Force Plates

The Granata Lab has four AMTI (Watertown, MA) force plates, which are mounted in the floor along a 20 meter walkway.  These four force plates are mounted on a rail system allowing for them to be moved around in various configurations to optimize data collected based on the specific research study.  The force plates can be used to monitor ground reaction forces in the anterior/posterior, medial/lateral, and vertical directions.  In addition, these force plates will calculate the free moment about each one of the previously mentioned axes.  The force and moment data obtained from these force plates can be used to understand both ground reaction forces as well as joint moments, in conjunction with kinematics data, during a wide variety of activities.  In addition to the four imbedded force plates the lab also has 2 portable force plates (bi-axial).  These portable plates are used for the collection of biomechanical data in various settings  as well as being used for demonstrations at off-site facilities.


The Granata Lab currently has a pedar-X in shoe pressure measurement system (St. Paul, MN).  The pedar-X system is used to monitor the pressure beneath the foot while the subject is wearing shoes.  As part of this system the Granata Lab currently has 7 pairs of insoles ranging from a women’s size 7 through a men’s size 13.   Each insole contains 99 sensors that are can be used to monitor the pressure, force, contact area, contact time, force-time integral, and the timing of the peak pressure.  Once the data has been collected the foot can be divided into various regions in order to examine how specific sections of the foot are being loaded during different activities. The pedar-X system can be used to answer questions related for orthotic design and fabrication as well as specific questions about shoe wear.  The system can be used in isolation or can be time synchronized with the force plates and motion capture system for combined data collection capabilities.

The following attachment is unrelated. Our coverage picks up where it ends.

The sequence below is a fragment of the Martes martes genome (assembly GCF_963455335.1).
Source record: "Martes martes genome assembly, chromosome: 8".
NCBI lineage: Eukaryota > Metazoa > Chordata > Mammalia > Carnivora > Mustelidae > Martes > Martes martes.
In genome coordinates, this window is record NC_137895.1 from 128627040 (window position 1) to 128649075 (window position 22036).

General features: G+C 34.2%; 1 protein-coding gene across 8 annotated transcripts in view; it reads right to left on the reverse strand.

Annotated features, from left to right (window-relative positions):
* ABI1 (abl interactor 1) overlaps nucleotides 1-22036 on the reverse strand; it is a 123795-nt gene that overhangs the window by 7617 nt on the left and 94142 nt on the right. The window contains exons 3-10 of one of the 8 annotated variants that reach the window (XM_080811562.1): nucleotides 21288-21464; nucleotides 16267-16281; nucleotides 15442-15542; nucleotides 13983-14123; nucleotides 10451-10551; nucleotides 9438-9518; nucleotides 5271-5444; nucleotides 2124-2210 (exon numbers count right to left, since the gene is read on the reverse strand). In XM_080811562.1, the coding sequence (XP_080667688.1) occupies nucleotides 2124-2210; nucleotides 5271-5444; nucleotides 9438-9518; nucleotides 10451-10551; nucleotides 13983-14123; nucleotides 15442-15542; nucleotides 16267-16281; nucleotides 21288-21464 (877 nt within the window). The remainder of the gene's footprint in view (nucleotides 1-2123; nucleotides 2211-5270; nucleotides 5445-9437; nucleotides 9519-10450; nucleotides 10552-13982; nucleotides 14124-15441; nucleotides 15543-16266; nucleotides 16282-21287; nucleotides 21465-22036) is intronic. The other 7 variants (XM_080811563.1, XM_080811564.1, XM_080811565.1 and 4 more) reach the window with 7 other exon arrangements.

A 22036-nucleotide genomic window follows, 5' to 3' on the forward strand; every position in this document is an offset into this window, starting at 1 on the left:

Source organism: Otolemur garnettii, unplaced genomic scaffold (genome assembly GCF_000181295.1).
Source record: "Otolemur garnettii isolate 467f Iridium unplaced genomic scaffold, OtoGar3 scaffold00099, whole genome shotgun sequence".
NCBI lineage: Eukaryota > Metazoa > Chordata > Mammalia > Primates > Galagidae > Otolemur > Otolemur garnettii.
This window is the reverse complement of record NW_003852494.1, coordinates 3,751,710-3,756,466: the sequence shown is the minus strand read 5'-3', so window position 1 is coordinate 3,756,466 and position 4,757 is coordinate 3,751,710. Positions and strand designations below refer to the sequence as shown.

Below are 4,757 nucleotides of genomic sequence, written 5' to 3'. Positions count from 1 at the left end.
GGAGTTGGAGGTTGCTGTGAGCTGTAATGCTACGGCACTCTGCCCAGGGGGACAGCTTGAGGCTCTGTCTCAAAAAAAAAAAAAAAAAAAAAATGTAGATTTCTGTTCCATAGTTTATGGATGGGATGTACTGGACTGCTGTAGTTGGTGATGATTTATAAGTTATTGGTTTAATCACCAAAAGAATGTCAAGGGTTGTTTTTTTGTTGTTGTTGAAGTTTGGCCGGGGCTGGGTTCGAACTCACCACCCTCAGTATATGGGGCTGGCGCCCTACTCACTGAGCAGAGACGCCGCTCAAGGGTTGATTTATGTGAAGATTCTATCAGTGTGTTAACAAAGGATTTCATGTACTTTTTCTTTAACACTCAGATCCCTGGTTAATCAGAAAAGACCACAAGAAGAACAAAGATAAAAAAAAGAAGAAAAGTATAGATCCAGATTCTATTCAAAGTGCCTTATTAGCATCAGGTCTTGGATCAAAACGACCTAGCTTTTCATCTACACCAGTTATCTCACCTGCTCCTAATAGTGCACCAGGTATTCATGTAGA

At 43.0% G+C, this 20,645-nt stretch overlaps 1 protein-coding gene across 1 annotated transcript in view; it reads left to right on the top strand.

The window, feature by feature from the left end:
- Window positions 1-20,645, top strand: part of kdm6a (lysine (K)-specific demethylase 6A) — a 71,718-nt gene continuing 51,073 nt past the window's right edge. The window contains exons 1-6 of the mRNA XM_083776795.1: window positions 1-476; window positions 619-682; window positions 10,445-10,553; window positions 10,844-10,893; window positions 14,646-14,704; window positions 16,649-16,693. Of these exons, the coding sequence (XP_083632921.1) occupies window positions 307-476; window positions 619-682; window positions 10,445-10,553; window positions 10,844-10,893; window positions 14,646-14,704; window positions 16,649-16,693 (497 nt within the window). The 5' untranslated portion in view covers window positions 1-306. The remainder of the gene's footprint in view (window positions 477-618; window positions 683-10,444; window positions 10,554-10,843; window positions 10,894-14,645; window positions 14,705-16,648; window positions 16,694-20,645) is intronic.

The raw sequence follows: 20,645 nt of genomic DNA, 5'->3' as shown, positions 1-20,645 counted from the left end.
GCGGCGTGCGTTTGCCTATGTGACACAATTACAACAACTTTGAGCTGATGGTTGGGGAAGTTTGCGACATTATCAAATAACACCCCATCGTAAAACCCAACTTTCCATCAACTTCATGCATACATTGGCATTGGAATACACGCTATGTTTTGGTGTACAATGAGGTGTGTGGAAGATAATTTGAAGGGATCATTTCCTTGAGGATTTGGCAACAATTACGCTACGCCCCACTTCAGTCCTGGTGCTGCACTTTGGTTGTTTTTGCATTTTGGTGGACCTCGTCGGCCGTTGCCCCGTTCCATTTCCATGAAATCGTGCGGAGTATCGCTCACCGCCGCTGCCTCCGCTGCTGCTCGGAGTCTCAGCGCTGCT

The Granata Lab currently has 10 loadsol insoles for the collection of in-shoe pressure data (St. Paul, MN).  The loadsol system is used to monitor the pressure beneath the foot while the subject is wearing shoes similar to the pedar-X system.  Each insole in the loadsol system is a single sensor and is able to be collected through an iDevice (iPod, iPad, iPhone) to allow for collection of data in various settings outside of the lab.  These insoles provide the force time curve for both the left and right foot.  From this information custom matlab codes are used to determine the peak pressure, loading rate, and impulse during a variety of activities in various settings.  The loadsol insoles allow for real-time data collection as well as biofeedback to the subjects during a variety of activities from climbing stairs to running and jumping.

4-Channel EMG System

The Granata Lab has a telemetry based EMG system (Delysis, Natick, MA).  This telemetered system allow for the collection of EMG data without having the subject connected directly to the computer during testing.  The EMG system contains 4 channels, each has an individual transmitter that is a 1 inch square block.  This system allows for much easier data collection during all tasks, but specifically during more dynamic tasks such as running, cutting and jumping.  The EMG system can be used in isolation or can be integrated and time synchronized with the motion capture, force plate, and pedar-X systems depending on the research question.